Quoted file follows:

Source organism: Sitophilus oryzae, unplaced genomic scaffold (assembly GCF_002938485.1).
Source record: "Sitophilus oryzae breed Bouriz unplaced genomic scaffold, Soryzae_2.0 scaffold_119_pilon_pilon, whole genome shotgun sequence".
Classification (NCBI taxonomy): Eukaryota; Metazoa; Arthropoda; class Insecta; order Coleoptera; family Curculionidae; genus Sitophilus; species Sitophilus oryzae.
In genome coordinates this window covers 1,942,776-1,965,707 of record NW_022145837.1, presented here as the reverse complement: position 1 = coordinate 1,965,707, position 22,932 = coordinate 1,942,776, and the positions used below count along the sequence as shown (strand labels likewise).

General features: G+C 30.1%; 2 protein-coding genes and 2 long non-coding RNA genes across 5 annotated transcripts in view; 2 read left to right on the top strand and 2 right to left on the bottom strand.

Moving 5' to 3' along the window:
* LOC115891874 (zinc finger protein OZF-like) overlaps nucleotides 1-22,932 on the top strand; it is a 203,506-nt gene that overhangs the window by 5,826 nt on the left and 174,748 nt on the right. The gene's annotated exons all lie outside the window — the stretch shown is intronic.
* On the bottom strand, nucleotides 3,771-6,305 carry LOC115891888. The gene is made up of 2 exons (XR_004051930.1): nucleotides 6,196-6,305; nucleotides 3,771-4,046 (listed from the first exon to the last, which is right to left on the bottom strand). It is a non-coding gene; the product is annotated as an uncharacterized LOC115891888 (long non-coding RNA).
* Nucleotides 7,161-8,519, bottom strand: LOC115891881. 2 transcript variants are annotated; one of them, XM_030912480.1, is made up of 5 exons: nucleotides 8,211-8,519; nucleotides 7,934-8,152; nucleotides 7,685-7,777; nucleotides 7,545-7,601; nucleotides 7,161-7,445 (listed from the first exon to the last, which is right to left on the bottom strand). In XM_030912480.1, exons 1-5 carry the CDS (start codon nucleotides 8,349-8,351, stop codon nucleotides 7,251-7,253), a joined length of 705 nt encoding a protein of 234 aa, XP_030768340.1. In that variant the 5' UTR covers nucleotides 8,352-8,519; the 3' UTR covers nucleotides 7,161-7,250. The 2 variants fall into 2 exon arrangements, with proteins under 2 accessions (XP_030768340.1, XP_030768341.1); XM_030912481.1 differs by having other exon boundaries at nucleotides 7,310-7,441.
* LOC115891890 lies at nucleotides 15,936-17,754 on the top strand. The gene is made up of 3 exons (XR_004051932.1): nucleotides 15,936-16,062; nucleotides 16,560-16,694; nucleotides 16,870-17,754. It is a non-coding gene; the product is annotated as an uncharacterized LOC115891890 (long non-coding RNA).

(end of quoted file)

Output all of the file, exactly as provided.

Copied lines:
Source organism: Sitophilus oryzae, unplaced genomic scaffold (assembly GCF_002938485.1).
Source record: "Sitophilus oryzae breed Bouriz unplaced genomic scaffold, Soryzae_2.0 scaffold_119_pilon_pilon, whole genome shotgun sequence".
Classification (NCBI taxonomy): Eukaryota; Metazoa; Arthropoda; class Insecta; order Coleoptera; family Curculionidae; genus Sitophilus; species Sitophilus oryzae.
In genome coordinates this window covers 1,942,776-1,965,707 of record NW_022145837.1, presented here as the reverse complement: position 1 = coordinate 1,965,707, position 22,932 = coordinate 1,942,776, and the positions used below count along the sequence as shown (strand labels likewise).

General features: G+C 30.1%; 2 protein-coding genes and 2 long non-coding RNA genes across 5 annotated transcripts in view; 2 read left to right on the top strand and 2 right to left on the bottom strand.

Moving 5' to 3' along the window:
* LOC115891874 (zinc finger protein OZF-like) overlaps nucleotides 1-22,932 on the top strand; it is a 203,506-nt gene that overhangs the window by 5,826 nt on the left and 174,748 nt on the right. The gene's annotated exons all lie outside the window — the stretch shown is intronic.
* On the bottom strand, nucleotides 3,771-6,305 carry LOC115891888. The gene is made up of 2 exons (XR_004051930.1): nucleotides 6,196-6,305; nucleotides 3,771-4,046 (listed from the first exon to the last, which is right to left on the bottom strand). It is a non-coding gene; the product is annotated as an uncharacterized LOC115891888 (long non-coding RNA).
* Nucleotides 7,161-8,519, bottom strand: LOC115891881. 2 transcript variants are annotated; one of them, XM_030912480.1, is made up of 5 exons: nucleotides 8,211-8,519; nucleotides 7,934-8,152; nucleotides 7,685-7,777; nucleotides 7,545-7,601; nucleotides 7,161-7,445 (listed from the first exon to the last, which is right to left on the bottom strand). In XM_030912480.1, exons 1-5 carry the CDS (start codon nucleotides 8,349-8,351, stop codon nucleotides 7,251-7,253), a joined length of 705 nt encoding a protein of 234 aa, XP_030768340.1. In that variant the 5' UTR covers nucleotides 8,352-8,519; the 3' UTR covers nucleotides 7,161-7,250. The 2 variants fall into 2 exon arrangements, with proteins under 2 accessions (XP_030768340.1, XP_030768341.1); XM_030912481.1 differs by having other exon boundaries at nucleotides 7,310-7,441.
* LOC115891890 lies at nucleotides 15,936-17,754 on the top strand. The gene is made up of 3 exons (XR_004051932.1): nucleotides 15,936-16,062; nucleotides 16,560-16,694; nucleotides 16,870-17,754. It is a non-coding gene; the product is annotated as an uncharacterized LOC115891890 (long non-coding RNA).